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View Full Version : Serious queston/ Baines vs. Dawson


mike squires
01-01-2004, 11:29 PM
Allright folks, I've got a very serious question I want everyone to ponder and would like as many people to respond as possible.

Many years ago...I'm guessing I was 12 or 13. I called into a Chicago radio station who posed the qustion...Harold Baines or Andre Dawson. I"ve got it on tape and will look it up when I get a minute. (I think it was Tom Greene. ) DOes that sound right?

Being so young I did a good job standing up for myself and for Harold. His argument was that Dawson was a better all around ball player. My main point was that Baines would me more reliable, more clutch and would last longer than The Hawk. He didn't let me off the hook saying my Whitesox bias was getting in the way.

Well, I stand by my opionion 17 years later. Here are the stats...

Games hits HR AVG. OBP
Baines 2,830 2,866 384 .289 .356

Dawson 2,627 2,774 438 .279 .323

THe only thing Hawk has over Bines was his durability in the outfield. Baines had to move to DH because of his injury.
Thoughts? Opinions?

RKMeibalane
01-01-2004, 11:37 PM
Interesting. I didn't realize that Baines had that many hits. Given how long he played, though, it's not surprising.

To be honest, I'm not sure who is the better player between the two. I never saw Harold during his prime, so the only memories I have of him are during his days as a designated hitter for Oakland, Baltimore, and his second and third tenures with the Sox.

I'm going to take a look at each player's numbers year by year in order to see how they compare.

Meixner007
01-01-2004, 11:38 PM
Originally posted by mike squires
I"ve got it on tape and will look it up when I get a minute. (I think it was Tom Greene. ) DOes that sound right?



Was that when he was apart of the sports huddle with chris cross and steve olken. Wow, just thinking of that show brings back memories.

ShoelessFred
01-01-2004, 11:46 PM
baines was damn good in RF before his knees started to break down. he also had a gun for an arm. but i would realy like for the sox to unretire his number. i don't think he was THAT good.

RKMeibalane
01-01-2004, 11:53 PM
After checking some numbers, I do agree that Baines was the superior clutch performer. His numbers in the post-season are light years above Dawson's. Baines hit .323 for his career in post-season play.

dugwood31
01-02-2004, 12:30 AM
Baines was the better ballplayer. When healthy, they both played a very good outfield. Dawson had a few monster years and Baines was more consistent over a long period of time. I just looked it up, did you guys realize that Baines had a 100 RBI season as recently as 1999?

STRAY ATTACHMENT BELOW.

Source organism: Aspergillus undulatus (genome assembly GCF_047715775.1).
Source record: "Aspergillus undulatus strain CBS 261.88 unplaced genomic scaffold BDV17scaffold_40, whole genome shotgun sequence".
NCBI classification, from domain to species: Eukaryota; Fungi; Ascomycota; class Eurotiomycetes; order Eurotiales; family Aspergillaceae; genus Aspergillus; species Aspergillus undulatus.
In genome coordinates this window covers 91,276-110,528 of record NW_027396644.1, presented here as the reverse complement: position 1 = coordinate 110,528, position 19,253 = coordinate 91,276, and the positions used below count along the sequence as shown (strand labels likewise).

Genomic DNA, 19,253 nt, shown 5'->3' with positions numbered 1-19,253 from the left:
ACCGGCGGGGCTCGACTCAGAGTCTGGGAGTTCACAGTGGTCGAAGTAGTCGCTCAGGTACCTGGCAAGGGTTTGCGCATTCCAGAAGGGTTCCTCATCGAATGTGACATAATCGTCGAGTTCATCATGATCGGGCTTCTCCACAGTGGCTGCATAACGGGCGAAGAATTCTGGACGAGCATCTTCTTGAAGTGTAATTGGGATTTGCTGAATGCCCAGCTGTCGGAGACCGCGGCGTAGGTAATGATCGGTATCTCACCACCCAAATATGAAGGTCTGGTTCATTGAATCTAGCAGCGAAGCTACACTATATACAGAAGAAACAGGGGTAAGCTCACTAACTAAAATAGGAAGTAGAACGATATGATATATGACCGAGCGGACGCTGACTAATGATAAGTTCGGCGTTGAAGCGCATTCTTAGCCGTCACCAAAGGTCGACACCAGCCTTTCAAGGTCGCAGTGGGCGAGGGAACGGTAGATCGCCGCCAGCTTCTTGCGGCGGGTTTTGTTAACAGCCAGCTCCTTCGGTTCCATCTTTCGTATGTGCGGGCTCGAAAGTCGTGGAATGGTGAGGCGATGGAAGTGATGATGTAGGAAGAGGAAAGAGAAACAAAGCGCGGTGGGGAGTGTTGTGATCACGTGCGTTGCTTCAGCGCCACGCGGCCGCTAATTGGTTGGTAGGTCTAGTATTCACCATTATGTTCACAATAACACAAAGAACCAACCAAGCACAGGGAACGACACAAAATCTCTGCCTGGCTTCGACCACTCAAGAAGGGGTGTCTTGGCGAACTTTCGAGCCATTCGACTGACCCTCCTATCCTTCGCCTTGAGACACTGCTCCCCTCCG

RKMeibalane
01-02-2004, 12:40 AM
Originally posted by dugwood31
Baines was the better ballplayer. When healthy, they both played a very good outfield. Dawson had a few monster years and Baines was more consistent over a long period of time. I just looked it up, did you guys realize that Baines had a 100 RBI season as recently as 1999?

I noticed that. Baines was much more productive late in his career than Dawson. By the time the 1994 season ended, it was clear that Dawson didn't have much left in the tank.

dugwood31
01-02-2004, 12:45 AM
That's right. But I bet Dawson makes it Cooperstown and Harold doesn't.

MarkEdward
01-02-2004, 12:46 AM
Originally posted by mike squires

THe only thing Hawk has over Bines was his durability in the outfield. Baines had to move to DH because of his injury.
Thoughts? Opinions?

Well, I think the big issue is durability. Harold Baines played over half of his games DHing. Andre Dawson played about 45% of his games in center field. Adding to this, Montreal's artificial turf pretty much destroyed his knees. I don't know when you had this argument, but it seems pretty obvious that Baines would have the longer career. Starting at age 28 (1987), Baines became a full-time DH. Up until age 28 (1983), Dawson was a center fielder playing half of his games on turf.

Now, who was the better player? I think I'd have to go with Dawson. The biggest factor, I think, would have to be the positions played. A center fielder with an OPS+ of 120 is more valuable than a designated hitter with a 120 OPS+ (Dawson had a career 119 OPS+, Baines 120+). Plus, Dawson wasn't a slouch in the outfield. Although he may not have deserved many of those seven Gold Gloves, he was a league-average center fielder at worst (I'm using Prospectus' fielding stats). Baines, during his short stint in right field, was also around league-average. Also, during his time in center ('77 to '83), Dawson's average OPS+ was 128. Baines played in right from 1980 to 1986. During this time, his average OPS+ was 116.

This leads me to my next point: peak. Dawson's peak ranged from 1980 to 1990 (more or less; he didn't hit as well in '84 and '85). Baines' peak went from 1989 to 1996. During their peaks, Dawson's average OPS+ was 129. During Baines' shorter peak, his OPS+ was 130. If we take away Dawson's two worst years during his peak (the aberrations), it rises to 134. Doing the same for Baines, it rises to about 138. And I guess I just learned something. As I quickly glanced over Baines' stats, it looked like he didn't have much of a peak. As it turned out, his peak looks similar to Dawson's, without adjusting for position. However, I do believe position plays a pretty important factor in comparing these players. Dawson played four of his peak years in center, six in right. Baines DHed during all of his peak years. I think the edge should go to Dawson.